Thursday, March 3, 2011

Villette by Charlotte Bronte Read-a-long Week Four

This is the Week Four of the read-a-long of Villette by Charlotte Bronte hosted by Wallace at her blog, Unputdownables. This week's reading includes chapters (16-20).

I didn't post my summary and thoughts for week three and I sincerely apologize to Wallace and the other read-a-long participants. My beautiful Gustave had just died and there were some other stressful things I had to deal with (I think you've all been in a similar position) But I'm back with Lucy Snowe's story this week!

Summary: (this section contains spoilers)
Last week’s reading finished with Lucy in a bad spot. She passed out in the street, delirious with fever It was a dark, stormy night and Lucy was in a part of Villette she didn't know. Despair and loneliness had caused her to flee Rue Fossette (everybody else was on a 2 month holiday and Lucy was alone in the big house) in search of solace. She stumbled into a Catholic church where she spoke with a priest. On her way back to the Rue Fossette she became hopelessly lost. As the weather worsened, Lucy became upset and disoriented at which time she fainted.

In this week's chapters, Lucy wakes groggily believing she's in the Rue Fossette. But she discovers she’s in a strange room in a strange house. As she continues to look around, Lucy recognizes most of the furnishings and decorations in the room. "Strange to say, old acquaintance were all about me, and "auld lang syne" smiled out of every nook." (p. 186 signet classic). Lucy falls asleep and wakes in a bedroom which she also recognizes. Everything she sees reminds her of Bretton and then her godmother, Mrs. Bretton walks into the room! Mrs. Bretton doesn’t immediately recognize Lucy. It's not until a little while later, after tea, that Lucy introduces herself to Mrs. Bretton and her son, Graham. But the bigger surprise is that Graham Bretton is Dr. John and Lucy has known this for quite a while! But she never revealed herself to Dr. John.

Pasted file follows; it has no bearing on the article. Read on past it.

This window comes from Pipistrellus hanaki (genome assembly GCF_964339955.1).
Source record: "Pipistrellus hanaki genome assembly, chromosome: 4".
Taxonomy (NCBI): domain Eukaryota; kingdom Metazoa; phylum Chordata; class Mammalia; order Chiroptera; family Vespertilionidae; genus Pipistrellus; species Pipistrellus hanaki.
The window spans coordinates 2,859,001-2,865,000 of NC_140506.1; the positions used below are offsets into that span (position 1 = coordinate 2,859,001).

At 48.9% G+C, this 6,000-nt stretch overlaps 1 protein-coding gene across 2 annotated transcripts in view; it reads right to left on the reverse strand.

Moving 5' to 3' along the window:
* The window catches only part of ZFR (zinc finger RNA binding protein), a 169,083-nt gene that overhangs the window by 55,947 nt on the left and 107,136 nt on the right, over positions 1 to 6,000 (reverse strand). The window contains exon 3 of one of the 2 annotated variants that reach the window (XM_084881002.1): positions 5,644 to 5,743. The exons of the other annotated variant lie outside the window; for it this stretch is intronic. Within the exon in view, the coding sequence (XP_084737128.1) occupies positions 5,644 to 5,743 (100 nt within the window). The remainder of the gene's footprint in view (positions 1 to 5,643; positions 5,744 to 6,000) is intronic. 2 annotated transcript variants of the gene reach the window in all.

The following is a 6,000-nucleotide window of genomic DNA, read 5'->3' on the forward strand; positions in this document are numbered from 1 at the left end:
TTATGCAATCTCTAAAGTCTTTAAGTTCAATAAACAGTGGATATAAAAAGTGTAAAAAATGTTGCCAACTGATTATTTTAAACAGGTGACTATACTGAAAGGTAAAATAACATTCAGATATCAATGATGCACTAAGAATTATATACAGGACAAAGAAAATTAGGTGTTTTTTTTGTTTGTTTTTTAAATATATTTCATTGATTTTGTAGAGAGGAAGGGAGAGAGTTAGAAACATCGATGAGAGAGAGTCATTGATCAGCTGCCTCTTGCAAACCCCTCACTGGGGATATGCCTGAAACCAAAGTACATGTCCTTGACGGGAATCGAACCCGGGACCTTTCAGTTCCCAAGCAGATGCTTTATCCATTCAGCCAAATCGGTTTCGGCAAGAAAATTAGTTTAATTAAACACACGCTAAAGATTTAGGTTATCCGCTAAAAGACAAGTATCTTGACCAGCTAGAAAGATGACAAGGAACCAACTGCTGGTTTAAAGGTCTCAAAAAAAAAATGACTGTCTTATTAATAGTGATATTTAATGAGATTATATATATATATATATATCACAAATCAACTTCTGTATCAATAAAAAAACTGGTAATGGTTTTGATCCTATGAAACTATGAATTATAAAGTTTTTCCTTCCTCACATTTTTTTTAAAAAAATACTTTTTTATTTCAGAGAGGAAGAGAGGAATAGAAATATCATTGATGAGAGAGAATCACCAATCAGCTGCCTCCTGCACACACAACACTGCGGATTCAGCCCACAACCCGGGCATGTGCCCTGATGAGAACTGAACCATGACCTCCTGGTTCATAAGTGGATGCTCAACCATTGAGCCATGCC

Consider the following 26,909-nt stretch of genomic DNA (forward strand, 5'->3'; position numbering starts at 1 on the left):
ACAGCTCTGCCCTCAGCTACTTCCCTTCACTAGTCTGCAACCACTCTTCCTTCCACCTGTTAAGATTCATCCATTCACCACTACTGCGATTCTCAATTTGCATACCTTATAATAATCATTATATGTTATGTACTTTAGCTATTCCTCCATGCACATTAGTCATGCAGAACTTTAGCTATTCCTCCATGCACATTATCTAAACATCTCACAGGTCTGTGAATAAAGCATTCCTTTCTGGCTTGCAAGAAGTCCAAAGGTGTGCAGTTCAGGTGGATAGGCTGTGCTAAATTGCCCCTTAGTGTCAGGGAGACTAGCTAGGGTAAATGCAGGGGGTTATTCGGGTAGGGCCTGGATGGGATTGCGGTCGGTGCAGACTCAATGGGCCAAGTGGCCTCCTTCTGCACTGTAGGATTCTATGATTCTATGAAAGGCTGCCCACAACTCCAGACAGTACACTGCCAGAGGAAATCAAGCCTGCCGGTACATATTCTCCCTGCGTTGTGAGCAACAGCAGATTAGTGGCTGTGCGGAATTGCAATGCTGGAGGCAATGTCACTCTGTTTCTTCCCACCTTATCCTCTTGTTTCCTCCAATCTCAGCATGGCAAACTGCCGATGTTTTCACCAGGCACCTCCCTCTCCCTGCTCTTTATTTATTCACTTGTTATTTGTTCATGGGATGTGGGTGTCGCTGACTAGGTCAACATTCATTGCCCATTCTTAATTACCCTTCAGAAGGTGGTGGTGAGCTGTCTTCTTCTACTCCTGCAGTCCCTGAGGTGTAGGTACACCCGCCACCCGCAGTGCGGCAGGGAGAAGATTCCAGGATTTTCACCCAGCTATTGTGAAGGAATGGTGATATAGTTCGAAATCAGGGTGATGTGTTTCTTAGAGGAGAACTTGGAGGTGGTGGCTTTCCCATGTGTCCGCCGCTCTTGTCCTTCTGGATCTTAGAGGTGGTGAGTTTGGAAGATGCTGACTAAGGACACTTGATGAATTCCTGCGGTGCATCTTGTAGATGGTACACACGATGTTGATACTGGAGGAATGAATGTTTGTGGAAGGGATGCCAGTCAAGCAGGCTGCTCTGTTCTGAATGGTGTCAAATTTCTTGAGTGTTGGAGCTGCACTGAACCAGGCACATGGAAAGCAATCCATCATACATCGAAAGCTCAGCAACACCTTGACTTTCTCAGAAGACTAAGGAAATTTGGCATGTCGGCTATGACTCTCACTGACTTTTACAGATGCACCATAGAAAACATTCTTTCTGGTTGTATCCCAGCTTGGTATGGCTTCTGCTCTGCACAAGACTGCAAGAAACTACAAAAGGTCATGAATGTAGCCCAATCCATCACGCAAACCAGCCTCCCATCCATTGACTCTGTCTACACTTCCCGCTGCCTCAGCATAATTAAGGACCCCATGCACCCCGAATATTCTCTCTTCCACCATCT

Mrs. Bretton and Lucy are quite happy to be back in each other's company and spend many hours together in front of the fire with Dr. John, too. Lucy stays at Bretton resting and restoring her strength for the remainder of the school holiday and a couple of more weeks thanks to Mrs., Bretton's intervention with Madame Beck.

Dr. John talks to Lucy, almost exclusively, about Ginevra Fanshawe whom he's absolutely smitten with. Lucy loses her patience with him one day telling him he's wonderful in every aspect except when it come to Ginevra. Of course, she feels badly about this especially when she realizes she's hurt him. Lucy asks him to forgive her. Dr. John tells Lucy he is grateful for her warm words and well-meaning wishes. Once they make up, Dr. John continues to talk about Ginevra incessantly!